In a recent Washington Post article titled “A Good Time to be a Conservative”; Mr. Kristol made a bold assumption, claiming the “center of gravity” within the Republican Party would shift farther to the right, propelled in that direction by a collection of conservative personalities from beyond the Beltway. Indicating a lack of faith in the G.O.P.’s elected leadership, Kristol says: “Even if Republicans pick up the House in 2010, the party’s big ideas and themes for the 2012 presidential race will probably not emanate from Capitol Hill. The center of gravity, I suspect, will instead lie with individuals such as Palin and Huckabee and Gingrich, media personalities like Glenn Beck and Rush Limbaugh, and activists at town halls and tea parties. Some will lament this — but over the past year, as those voices have dominated, conservatism has done pretty well in the body politic, and Republicans have narrowed the gap with Democrats in test ballots.” Kristol’s logic is derived from two polls. First, the Gallup Poll of October 26, 2009 that puts the percentage of Americans identifying themselves as conservatives at 40 percent, and an earlier Rasmussen Poll indicating that the only 2012 Republican presidential prospects polling double digits are Mike Huckabee, Sarah Palin, Newt Gingrich and Mitt Romney. When one looks inside the numbers, it would appear that there are more than a few flaws in Mr. Kristol’s math and intuitive reasoning.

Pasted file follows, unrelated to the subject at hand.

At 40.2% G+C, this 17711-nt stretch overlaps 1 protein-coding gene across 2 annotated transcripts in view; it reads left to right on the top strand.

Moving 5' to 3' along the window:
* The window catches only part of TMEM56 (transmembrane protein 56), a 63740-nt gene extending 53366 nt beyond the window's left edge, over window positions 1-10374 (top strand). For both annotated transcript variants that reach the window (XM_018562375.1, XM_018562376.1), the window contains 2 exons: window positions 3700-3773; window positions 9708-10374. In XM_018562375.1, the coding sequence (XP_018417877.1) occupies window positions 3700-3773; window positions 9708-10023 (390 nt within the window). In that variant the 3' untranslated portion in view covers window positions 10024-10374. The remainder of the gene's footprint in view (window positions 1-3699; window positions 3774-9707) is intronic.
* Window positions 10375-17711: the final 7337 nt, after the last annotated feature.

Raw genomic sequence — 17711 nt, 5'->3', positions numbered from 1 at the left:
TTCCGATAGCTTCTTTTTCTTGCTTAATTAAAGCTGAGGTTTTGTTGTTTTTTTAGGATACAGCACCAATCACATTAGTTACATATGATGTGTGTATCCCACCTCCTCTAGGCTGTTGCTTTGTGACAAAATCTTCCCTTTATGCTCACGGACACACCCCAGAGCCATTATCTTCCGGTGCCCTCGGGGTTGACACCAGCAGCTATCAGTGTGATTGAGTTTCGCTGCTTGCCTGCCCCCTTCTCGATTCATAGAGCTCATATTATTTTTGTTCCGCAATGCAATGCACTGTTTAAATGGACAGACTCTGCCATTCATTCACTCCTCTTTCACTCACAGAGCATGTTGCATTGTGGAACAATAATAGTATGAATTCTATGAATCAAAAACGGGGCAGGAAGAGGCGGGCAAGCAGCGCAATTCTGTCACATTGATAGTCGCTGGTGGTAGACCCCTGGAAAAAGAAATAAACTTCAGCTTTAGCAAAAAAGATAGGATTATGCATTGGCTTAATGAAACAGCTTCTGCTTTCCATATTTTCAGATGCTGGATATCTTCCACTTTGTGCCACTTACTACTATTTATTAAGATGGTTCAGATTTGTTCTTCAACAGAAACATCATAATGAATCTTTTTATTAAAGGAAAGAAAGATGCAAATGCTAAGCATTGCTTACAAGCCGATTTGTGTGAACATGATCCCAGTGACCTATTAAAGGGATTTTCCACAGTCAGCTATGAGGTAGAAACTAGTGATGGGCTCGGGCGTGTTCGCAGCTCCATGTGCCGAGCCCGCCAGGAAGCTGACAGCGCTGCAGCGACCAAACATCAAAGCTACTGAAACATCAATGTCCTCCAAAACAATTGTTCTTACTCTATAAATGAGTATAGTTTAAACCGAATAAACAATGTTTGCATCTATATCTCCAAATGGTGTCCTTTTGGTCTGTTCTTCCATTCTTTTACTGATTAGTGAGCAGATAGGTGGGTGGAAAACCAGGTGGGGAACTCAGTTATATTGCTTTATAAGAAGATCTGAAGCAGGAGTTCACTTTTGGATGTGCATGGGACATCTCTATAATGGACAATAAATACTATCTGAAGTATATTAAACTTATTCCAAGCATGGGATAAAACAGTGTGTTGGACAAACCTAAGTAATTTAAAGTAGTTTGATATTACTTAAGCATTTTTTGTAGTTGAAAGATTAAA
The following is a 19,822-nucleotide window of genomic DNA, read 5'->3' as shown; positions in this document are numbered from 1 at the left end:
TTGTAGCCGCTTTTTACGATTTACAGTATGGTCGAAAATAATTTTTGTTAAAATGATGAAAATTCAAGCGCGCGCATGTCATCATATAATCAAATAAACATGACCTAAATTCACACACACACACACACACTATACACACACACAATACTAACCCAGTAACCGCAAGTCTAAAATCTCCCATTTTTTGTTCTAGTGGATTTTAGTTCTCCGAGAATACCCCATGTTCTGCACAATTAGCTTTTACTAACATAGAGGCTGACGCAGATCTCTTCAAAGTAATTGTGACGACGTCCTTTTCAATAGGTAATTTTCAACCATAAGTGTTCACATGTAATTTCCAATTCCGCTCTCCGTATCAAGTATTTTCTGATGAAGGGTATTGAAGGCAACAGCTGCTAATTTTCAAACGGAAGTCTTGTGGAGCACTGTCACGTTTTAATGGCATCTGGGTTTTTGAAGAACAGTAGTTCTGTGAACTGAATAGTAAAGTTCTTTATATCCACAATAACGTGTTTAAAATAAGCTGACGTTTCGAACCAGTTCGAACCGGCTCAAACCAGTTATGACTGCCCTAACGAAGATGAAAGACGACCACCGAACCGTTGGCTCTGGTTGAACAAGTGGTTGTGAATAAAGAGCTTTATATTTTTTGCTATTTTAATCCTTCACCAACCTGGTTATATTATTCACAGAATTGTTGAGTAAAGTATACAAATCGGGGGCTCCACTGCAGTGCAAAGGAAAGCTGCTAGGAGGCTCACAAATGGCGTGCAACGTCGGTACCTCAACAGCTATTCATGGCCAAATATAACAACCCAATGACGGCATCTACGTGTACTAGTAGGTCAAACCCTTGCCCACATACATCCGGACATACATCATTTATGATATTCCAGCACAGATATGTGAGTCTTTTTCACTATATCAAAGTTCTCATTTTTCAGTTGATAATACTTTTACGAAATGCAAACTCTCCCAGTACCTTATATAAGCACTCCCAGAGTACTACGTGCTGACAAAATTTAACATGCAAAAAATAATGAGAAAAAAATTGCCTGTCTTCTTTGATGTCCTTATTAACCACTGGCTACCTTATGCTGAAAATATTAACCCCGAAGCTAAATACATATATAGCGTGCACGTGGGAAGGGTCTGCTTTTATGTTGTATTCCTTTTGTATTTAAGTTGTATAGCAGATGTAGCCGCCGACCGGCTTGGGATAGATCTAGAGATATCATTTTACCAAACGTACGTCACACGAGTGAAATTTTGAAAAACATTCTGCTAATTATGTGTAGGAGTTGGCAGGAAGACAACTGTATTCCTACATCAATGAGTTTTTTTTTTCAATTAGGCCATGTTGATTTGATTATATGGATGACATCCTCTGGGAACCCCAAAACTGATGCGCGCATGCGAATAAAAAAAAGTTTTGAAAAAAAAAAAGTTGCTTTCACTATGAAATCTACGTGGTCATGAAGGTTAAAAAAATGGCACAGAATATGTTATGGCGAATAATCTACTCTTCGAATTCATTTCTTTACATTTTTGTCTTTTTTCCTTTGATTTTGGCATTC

The Gallup results show that the net increase in the percentage of people identifying as conservatives had taken place within that subset of the electorate classified as independents. Quoting Gallup: “Changes among political independents appear to be the main reason the percentage of conservatives has increased nationally over the past year: the 35% of independents describing their views as conservative in 2009 is up from 29% in 2008. By contrast, among Republicans and Democrats, the percentage who are "conservative" has increased by one point each.” In spite of the shift in independents identifying as conservatives, the actual percentage of voters who identify with the G.O.P., which is the defacto conservative party, has fallen to historical lows. The latest political identification polling results available on reveals that just 25 percent of those polled identify themselves as Republicans. That percentage improves when registered and likely voters are polled, but the G.O.P. still trails the Democrats here as well. To date, had independents firmly embraced the principles of the conservative movement generally or the G.O.P. in particular, the percentage of voters identifying as Republicans would show a marked increase and so far that is not the case. I would argue that the shift to the right among independent voters is far from solid and is conditional, being subject to a set of factors that will likely change by the time of the 2012 election. In fact an even newer Gallup Poll reveals just how transient independent political attitudes actually are. That poll: “Race for 2010 Remains Close; Democrats Recover Slight Lead”, which came out on December 14 states: “The current generic-ballot results are similar to those Gallup found in July and October of this year, and indicate that the Republican gain observed just after the Nov. 3 elections was not sustained. Shifts in candidate preference for Congress typically occur primarily among independents, whose "unanchored" status makes them much more vulnerable to short-term events in the political environment than are those who claim allegiance to either major party.” I would go beyond the latest Gallup findings to suggest that the number of independents identifying as conservatives will decrease proportionately to the degree to which the G.O.P. moves to the right, especially if the Republican Party finds its public image welded to the personalities of Rush Limbaugh, Glenn Beck, Sarah Palin or the Tea Party crowd.